African art > African statues : tribal fetish, maternity > League figurines
Lega Iginga Introductory Statuette (N° 17659)
A sculpted figure associated with a proverb or saying, whose only Bwami initiates could decipher and understand the symbolic significance. Inventive, rectangular proportions for this little character whose head takes up the cannons of Thega masks. Feet and hands are digitized, hands gathered in front of the bust. Mate patina, velvety, desicit cracks.
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The African art of the Lega , Balega, or Warega , is distinguished by its initiation statuettes, also made of ivory, some of which were kept in a basket for the highest ranks of the Bwami of different communities. This type of tribal art statuette Iginga ( Maginga in the plural), was the property of the high-ranking officers of the Bwami, a secret society that admits men and their wives, and governs social life. This organization was subdivided into initiation stages, the highest being the Kindi.Following their exodus from Uganda during the 17th century, the Lega settled on the west bank of the Lualaba River in the DRC. Also known as Warega, these individuals live in self-contained villages surrounded by palisades, usually on the top of hills. The role of the chief, kindi , is held by the oldest man of the clan, who must be the highest ranked. As in other forest tribes, men hunt and clear while women grow cassava. Social recognition and authority also had to be won individually: the chief owed his selection to his heart (mutima), good character, intelligence, and impeccable behavior.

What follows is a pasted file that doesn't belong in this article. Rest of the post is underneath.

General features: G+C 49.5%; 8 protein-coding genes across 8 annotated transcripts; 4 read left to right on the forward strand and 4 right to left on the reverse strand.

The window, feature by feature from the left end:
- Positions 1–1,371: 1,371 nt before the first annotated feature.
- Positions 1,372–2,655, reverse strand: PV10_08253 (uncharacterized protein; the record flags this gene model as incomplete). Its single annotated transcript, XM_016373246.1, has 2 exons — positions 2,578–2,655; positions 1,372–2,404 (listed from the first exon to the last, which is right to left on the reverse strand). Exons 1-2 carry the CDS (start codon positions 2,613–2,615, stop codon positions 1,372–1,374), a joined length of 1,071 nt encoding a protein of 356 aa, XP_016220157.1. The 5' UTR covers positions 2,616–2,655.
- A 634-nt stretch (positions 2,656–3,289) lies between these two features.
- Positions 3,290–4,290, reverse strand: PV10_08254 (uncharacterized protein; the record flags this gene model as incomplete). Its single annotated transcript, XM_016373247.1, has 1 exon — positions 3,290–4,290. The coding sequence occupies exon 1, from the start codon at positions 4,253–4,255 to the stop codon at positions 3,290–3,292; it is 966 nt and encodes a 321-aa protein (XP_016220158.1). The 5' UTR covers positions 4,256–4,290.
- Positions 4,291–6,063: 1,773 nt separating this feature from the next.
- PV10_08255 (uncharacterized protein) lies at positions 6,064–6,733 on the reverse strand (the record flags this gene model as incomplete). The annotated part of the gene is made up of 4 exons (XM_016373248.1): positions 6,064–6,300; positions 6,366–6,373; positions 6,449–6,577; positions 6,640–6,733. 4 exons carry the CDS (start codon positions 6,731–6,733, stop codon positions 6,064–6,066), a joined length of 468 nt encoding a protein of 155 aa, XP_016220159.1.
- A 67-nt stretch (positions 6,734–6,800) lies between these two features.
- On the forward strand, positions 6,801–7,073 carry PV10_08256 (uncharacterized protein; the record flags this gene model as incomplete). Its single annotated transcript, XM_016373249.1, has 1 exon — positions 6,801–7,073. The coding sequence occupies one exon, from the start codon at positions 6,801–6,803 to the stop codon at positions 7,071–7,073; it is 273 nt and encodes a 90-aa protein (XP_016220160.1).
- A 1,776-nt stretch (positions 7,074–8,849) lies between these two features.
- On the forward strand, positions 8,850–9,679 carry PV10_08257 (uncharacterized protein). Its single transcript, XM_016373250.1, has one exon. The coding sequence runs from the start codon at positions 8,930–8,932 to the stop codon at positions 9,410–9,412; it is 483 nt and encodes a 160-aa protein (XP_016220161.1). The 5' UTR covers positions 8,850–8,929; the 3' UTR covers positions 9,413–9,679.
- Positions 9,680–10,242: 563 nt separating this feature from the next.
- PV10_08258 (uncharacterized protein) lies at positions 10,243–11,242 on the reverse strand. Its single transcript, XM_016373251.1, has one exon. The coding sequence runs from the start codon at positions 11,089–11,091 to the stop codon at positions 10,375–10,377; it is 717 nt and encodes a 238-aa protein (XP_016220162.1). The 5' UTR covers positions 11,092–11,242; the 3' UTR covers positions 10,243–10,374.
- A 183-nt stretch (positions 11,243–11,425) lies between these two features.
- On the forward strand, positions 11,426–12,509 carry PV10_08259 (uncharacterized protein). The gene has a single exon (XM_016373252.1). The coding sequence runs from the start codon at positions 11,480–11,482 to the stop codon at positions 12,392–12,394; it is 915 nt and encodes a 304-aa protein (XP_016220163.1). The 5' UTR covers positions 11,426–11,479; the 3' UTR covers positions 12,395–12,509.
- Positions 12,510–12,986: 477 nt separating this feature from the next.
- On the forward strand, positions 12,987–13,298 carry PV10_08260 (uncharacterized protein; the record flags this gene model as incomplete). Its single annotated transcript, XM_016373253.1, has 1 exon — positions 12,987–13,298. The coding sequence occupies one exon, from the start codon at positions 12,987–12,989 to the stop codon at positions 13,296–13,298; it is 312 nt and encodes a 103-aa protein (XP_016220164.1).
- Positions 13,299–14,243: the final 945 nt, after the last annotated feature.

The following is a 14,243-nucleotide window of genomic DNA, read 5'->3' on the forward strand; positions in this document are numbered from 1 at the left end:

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|Country||rdc ex zaire|
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